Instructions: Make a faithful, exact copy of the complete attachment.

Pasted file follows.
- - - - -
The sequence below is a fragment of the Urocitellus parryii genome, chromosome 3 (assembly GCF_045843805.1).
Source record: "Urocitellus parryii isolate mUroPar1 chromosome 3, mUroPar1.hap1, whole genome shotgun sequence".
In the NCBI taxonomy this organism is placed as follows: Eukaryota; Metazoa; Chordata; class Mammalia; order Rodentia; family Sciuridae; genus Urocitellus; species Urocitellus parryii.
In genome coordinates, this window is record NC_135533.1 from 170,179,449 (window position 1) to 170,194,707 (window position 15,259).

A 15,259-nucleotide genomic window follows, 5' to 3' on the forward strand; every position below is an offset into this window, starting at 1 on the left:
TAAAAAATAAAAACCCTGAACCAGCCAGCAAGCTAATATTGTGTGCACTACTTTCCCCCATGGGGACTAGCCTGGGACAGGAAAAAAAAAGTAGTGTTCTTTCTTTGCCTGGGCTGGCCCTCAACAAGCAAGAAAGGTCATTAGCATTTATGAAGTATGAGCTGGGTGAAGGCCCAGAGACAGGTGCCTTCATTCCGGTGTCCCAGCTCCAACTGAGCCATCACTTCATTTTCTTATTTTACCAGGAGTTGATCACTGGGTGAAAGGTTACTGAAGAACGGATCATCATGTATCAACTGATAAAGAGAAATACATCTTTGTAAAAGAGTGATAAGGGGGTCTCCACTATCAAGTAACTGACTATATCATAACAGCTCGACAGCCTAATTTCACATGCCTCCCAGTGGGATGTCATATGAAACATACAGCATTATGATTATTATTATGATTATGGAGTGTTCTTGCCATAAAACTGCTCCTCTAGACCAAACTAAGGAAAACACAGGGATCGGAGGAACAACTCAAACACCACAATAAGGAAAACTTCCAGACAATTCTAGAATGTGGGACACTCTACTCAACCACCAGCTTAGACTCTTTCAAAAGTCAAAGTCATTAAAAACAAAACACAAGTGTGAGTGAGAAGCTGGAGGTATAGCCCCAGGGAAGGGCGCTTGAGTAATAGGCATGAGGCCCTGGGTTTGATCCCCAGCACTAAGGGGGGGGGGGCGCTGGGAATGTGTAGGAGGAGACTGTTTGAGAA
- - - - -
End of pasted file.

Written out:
The sequence below is a fragment of the Urocitellus parryii genome, chromosome 3 (assembly GCF_045843805.1).
Source record: "Urocitellus parryii isolate mUroPar1 chromosome 3, mUroPar1.hap1, whole genome shotgun sequence".
In the NCBI taxonomy this organism is placed as follows: Eukaryota; Metazoa; Chordata; class Mammalia; order Rodentia; family Sciuridae; genus Urocitellus; species Urocitellus parryii.
In genome coordinates, this window is record NC_135533.1 from 170,179,449 (window position 1) to 170,194,707 (window position 15,259).

A 15,259-nucleotide genomic window follows, 5' to 3' on the forward strand; every position below is an offset into this window, starting at 1 on the left:
TAAAAAATAAAAACCCTGAACCAGCCAGCAAGCTAATATTGTGTGCACTACTTTCCCCCATGGGGACTAGCCTGGGACAGGAAAAAAAAAGTAGTGTTCTTTCTTTGCCTGGGCTGGCCCTCAACAAGCAAGAAAGGTCATTAGCATTTATGAAGTATGAGCTGGGTGAAGGCCCAGAGACAGGTGCCTTCATTCCGGTGTCCCAGCTCCAACTGAGCCATCACTTCATTTTCTTATTTTACCAGGAGTTGATCACTGGGTGAAAGGTTACTGAAGAACGGATCATCATGTATCAACTGATAAAGAGAAATACATCTTTGTAAAAGAGTGATAAGGGGGTCTCCACTATCAAGTAACTGACTATATCATAACAGCTCGACAGCCTAATTTCACATGCCTCCCAGTGGGATGTCATATGAAACATACAGCATTATGATTATTATTATGATTATGGAGTGTTCTTGCCATAAAACTGCTCCTCTAGACCAAACTAAGGAAAACACAGGGATCGGAGGAACAACTCAAACACCACAATAAGGAAAACTTCCAGACAATTCTAGAATGTGGGACACTCTACTCAACCACCAGCTTAGACTCTTTCAAAAGTCAAAGTCATTAAAAACAAAACACAAGTGTGAGTGAGAAGCTGGAGGTATAGCCCCAGGGAAGGGCGCTTGAGTAATAGGCATGAGGCCCTGGGTTTGATCCCCAGCACTAAGGGGGGGGGGGCGCTGGGAATGTGTAGGAGGAGACTGTTTGAGAA